Marketers will be engaging with more customers in three-dimensional virtual spaces next year. As the virtual ecosystem evolves, it won’t be limited to a single technology or walled garden. The rush to produce 3D experiences for consumers is already underway and set to mature in the coming year.

Shubham A. Mishra, CEO and Co-Founder of codeless AI infrastructure tech company Pyxis One, calls out VR and AR as the “next big things.”

“We are witnessing an increased pace of acquisitions of VR and AR startups, so it’s going to be interesting to see if, and how, brands incorporate AR into their marketing strategy,” Mishra said.

In 2021, the parent company formerly known as Facebook put all its weight behind a virtual reality experience for relationship building and customer engagement. It also rebranded its consumer Oculus VR headsets as Meta Quest

All the while, marketers who were well aware of the skyrocketing advertising rates on Facebook (Meta’s flagship social network) could see history repeating itself, as bricks were being laid for another walled garden, a virtual one which, instead of “metaverse,” could be more accurately described as a “Zuckerverse” after Facebook founder Mark Zuckerberg.

But, what if the Facebook people don’t get to monopolize the VR ecosystem? What if, instead of one metaverse, there are many connected metaverses? This is how Tony Zhao, Co-Founder and CEO of video developer platform Agora, sees the virtual-scape shaping up next year.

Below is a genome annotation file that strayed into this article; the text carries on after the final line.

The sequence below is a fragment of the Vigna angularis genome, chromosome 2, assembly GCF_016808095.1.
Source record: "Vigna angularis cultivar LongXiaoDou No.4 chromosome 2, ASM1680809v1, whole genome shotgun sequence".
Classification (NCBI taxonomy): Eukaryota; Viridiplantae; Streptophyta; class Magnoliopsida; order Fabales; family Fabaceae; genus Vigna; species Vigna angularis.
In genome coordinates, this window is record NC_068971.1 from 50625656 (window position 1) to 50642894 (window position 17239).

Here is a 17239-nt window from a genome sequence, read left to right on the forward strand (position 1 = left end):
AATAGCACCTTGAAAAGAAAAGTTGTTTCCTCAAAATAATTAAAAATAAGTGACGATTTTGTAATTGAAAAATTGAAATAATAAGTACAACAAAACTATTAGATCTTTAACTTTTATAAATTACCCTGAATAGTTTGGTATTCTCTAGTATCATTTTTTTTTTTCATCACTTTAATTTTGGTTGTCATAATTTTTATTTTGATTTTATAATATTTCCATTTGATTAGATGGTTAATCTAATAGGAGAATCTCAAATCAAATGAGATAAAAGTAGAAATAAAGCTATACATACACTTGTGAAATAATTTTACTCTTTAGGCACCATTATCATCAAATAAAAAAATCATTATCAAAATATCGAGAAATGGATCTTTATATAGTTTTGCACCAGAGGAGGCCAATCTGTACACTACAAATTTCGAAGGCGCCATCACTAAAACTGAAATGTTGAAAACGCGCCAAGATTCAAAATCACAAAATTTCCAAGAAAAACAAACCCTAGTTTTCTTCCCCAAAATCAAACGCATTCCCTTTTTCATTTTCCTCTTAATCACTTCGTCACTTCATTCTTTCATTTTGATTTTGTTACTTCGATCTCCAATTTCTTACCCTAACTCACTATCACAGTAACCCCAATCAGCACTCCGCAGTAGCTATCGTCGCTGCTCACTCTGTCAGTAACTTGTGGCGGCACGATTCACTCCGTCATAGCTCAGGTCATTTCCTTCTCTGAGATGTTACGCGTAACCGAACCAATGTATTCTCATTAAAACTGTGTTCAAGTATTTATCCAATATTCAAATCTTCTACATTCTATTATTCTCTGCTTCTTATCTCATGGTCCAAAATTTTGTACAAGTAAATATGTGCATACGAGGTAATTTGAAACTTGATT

“The way current metaverses are set up isolates each on their own digital island,” said Zhao. “But next year, real-time engagement technology will enable connectivity between metaverses and create a more connected and engaging experience for users. It will also reduce the barrier to entry by simplifying access to the metaverse to something as ubiquitous as a web browser.

Real-time engagement

Virtual and hybrid conferences are here to stay. What will keep virtual attendees connected in both virtual and real-world environments is real-time engagement (RTE).

Zhao sees RTE applying to a growing number of metaverses, gaming experiences and data transmissions.